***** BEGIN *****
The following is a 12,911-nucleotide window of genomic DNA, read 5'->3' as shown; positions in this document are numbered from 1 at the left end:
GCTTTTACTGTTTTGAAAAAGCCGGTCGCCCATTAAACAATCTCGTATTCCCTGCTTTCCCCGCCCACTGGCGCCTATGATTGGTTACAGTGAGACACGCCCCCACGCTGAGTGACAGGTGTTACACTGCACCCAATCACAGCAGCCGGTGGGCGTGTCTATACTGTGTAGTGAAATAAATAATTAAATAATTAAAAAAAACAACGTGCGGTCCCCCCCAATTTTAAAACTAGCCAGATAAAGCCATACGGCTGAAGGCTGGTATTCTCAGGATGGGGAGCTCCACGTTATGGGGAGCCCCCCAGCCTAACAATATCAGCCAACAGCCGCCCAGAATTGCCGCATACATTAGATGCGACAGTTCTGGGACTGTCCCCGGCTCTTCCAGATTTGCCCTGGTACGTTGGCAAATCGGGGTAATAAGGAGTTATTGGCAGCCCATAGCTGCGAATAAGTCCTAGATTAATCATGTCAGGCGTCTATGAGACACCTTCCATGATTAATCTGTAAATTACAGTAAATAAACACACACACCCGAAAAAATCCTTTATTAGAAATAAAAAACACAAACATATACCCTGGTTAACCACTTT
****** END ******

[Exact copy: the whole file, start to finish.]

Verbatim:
The following is a 12,911-nucleotide window of genomic DNA, read 5'->3' as shown; positions in this document are numbered from 1 at the left end:
GCTTTTACTGTTTTGAAAAAGCCGGTCGCCCATTAAACAATCTCGTATTCCCTGCTTTCCCCGCCCACTGGCGCCTATGATTGGTTACAGTGAGACACGCCCCCACGCTGAGTGACAGGTGTTACACTGCACCCAATCACAGCAGCCGGTGGGCGTGTCTATACTGTGTAGTGAAATAAATAATTAAATAATTAAAAAAAACAACGTGCGGTCCCCCCCAATTTTAAAACTAGCCAGATAAAGCCATACGGCTGAAGGCTGGTATTCTCAGGATGGGGAGCTCCACGTTATGGGGAGCCCCCCAGCCTAACAATATCAGCCAACAGCCGCCCAGAATTGCCGCATACATTAGATGCGACAGTTCTGGGACTGTCCCCGGCTCTTCCAGATTTGCCCTGGTACGTTGGCAAATCGGGGTAATAAGGAGTTATTGGCAGCCCATAGCTGCGAATAAGTCCTAGATTAATCATGTCAGGCGTCTATGAGACACCTTCCATGATTAATCTGTAAATTACAGTAAATAAACACACACACCCGAAAAAATCCTTTATTAGAAATAAAAAACACAAACATATACCCTGGTTAACCACTTT